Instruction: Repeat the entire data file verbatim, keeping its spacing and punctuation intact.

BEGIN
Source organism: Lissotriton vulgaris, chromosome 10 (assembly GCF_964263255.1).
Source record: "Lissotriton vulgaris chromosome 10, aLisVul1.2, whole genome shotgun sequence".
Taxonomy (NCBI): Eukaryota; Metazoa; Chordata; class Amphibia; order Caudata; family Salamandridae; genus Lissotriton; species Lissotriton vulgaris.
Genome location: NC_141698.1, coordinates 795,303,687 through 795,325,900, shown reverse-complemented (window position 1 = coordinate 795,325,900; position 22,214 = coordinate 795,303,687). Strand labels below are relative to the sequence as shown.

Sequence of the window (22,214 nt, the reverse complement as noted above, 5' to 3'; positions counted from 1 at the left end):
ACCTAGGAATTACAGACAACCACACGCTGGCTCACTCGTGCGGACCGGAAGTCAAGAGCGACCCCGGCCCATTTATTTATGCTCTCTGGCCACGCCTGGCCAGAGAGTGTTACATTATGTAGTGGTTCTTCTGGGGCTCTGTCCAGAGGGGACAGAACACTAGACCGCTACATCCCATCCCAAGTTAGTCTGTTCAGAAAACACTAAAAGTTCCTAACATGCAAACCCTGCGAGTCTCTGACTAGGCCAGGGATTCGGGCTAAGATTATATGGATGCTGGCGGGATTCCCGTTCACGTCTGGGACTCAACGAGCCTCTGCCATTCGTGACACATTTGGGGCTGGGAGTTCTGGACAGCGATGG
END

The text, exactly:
Source organism: Lissotriton vulgaris, chromosome 10 (assembly GCF_964263255.1).
Source record: "Lissotriton vulgaris chromosome 10, aLisVul1.2, whole genome shotgun sequence".
Taxonomy (NCBI): Eukaryota; Metazoa; Chordata; class Amphibia; order Caudata; family Salamandridae; genus Lissotriton; species Lissotriton vulgaris.
Genome location: NC_141698.1, coordinates 795,303,687 through 795,325,900, shown reverse-complemented (window position 1 = coordinate 795,325,900; position 22,214 = coordinate 795,303,687). Strand labels below are relative to the sequence as shown.

Sequence of the window (22,214 nt, the reverse complement as noted above, 5' to 3'; positions counted from 1 at the left end):
ACCTAGGAATTACAGACAACCACACGCTGGCTCACTCGTGCGGACCGGAAGTCAAGAGCGACCCCGGCCCATTTATTTATGCTCTCTGGCCACGCCTGGCCAGAGAGTGTTACATTATGTAGTGGTTCTTCTGGGGCTCTGTCCAGAGGGGACAGAACACTAGACCGCTACATCCCATCCCAAGTTAGTCTGTTCAGAAAACACTAAAAGTTCCTAACATGCAAACCCTGCGAGTCTCTGACTAGGCCAGGGATTCGGGCTAAGATTATATGGATGCTGGCGGGATTCCCGTTCACGTCTGGGACTCAACGAGCCTCTGCCATTCGTGACACATTTGGGGCTGGGAGTTCTGGACAGCGATGG